For the rest, two or three references by Ammianus Marcellinus complete the history of 4th-century London. In the year 360 serious incursions by the Picts and Scots induced Constans to send reinforcements to Britain under the command of an efficient but not otherwise praiseworthy general named Lupicinus, who landed at Richborough, "whence he proceeded to London, that he might deliberate upon the aspect of affairs and take immediate measures for his campaign." His intervention did not, however, deter the Picts and Scots from still more devastating outbreaks seven years later when they captured the commander of the northern frontier whilst German invaders slew the commander of the coastal defences in the south. Britain was at that time reduced to desperate plight. Valentinian sent one officer after another to report, and finally despatched his famous general Theodosius to the island with strong reinforcements. Like Lupicinus, Theodosius landed at Richborough and marched towards London, which had by then received the name or title Augusta. En route he divided his army into detachments, which hunted down the bands of plunderers who were devastating the countryside and in some cases actually driving cattle and chained prisoners before them. To the sufferers he restored the whole of their property " save a small portion " which he found politic to allot to his weary troops. Then " joyful and triumphant he made his entry into the city which had just before been overwhelmed by disasters, but was now suddenly re-established before it could have hoped for deliverance." Thereafter he set the administration in order, marched forth against the barbarians in the north, "entirely restored the cities and the fortresses which through the manifold disasters of the time had been damaged or destroyed " and returned to receive honours from the emperor Valentinian in Gaul. With his departure Augusta vanishes from written history, to appear once more as London in the doubtful pages of the Anglo-Saxon Chronicle under the year 457.

If we turn now to evidence of the structural development of London after A.D. 60, it is clear at the outset that, from the special circumstances of the case, we can never hope to know very much in detail. The upper Roman levels have, more often than not, been destroyed by mediæval and later builders, whilst the deepening foundations of modern ferro-concrete structures are driven relentlessly down to, and below, the natural gravel. Evidence relative to the early history of the City is thus daily obliterated at a speed which far outpaces the feeble efforts at present made to record it. As years go by, the residue of archæological material becomes less and less, and, although much very useful work can still be done if the public conscience is awakened to the need, Roman London must remain at best a broken mosaic.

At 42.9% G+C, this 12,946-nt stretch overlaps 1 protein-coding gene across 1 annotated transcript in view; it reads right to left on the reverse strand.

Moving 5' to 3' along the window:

From the scraps of information collected in the Inventory (p. 69), it is possible at present to produce a coherent outline only of two or three of the principal features of the town. Most striking of these is the town-wall which, if the fragmentary evidence is read aright (p. 74), was erected within half a century of the Boudiccan revolt, perhaps as the fruits of that bitter experience. The wall was some three miles in length and enclosed an area of about 330 acres, an area far in excess of that of any other Romano-British town, for Cirencester was less than 250 acres, Verulam 203 acres, Wroxeter 170 acres, and Silchester and Colchester less than 105 acres in extent. Amongst the Roman towns of Gaul and Germany, only four exceeded London in size—the Augustan cities of Nîmes (790 acres) and Autun (494 acres), and the early (? Flavian) city of Avenches, together with Trier (704 acres) which, as the Imperial capital of the West, cannot fairly be included in the same class. Of the other towns in the same provinces, Lyons (about 318 acres) approaches London very closely, but the next in size—Cologne (239 acres) and Vienne (about 214 acres)—are far exceeded. In a small degree London owed its size to the inclusion of the Walbrook within the defences, but there is ample evidence that the flanks of the stream-valley were early built upon (e.g. No. 130) and the uninhabitable space occupied by the stream must have been quite small. The whole site, with its open bridgehead-settlement in Southwark, resembled in a general way the more rugged site of Vienne, bisected also by its rivulet and facing its unfortified suburb at S. Colombe across the Rhône.

When the town-wall of London was built, it lay well outside the inhabited area, since it is nowhere known to have disturbed any evidence of previous occupation. It is possible indeed—unless later builders have destroyed the evidence in an exceptionally thorough manner—that fairly considerable stretches of land within the wall always remained open; in the N.W., on the General Post Office site, and in the E., in the vicinity of Fenchurch Street, excavations have revealed comparatively few traces of the intensive occupation which is manifest elsewhere. And consistent with this is the scarcity of structural remains outside the line of the wall. Apart from piles found mostly in the valley of the Walbrook, these remains are restricted to two walls outside Bishopsgate, a doubtful wall near Aldersgate, an alleged pavement (found before 1805) in Smithfield, and a mosaic just across the Fleet in Holborn. The density of the cemeteries which crowd upon the walls is proof that this absence of recorded extra-mural structures is not accidental. Save for the suburb in Southwark, Roman London was comfortably contained by its defences; it clung, as it clung for the most part throughout the middle ages, to the river-frontage where its shipping lay.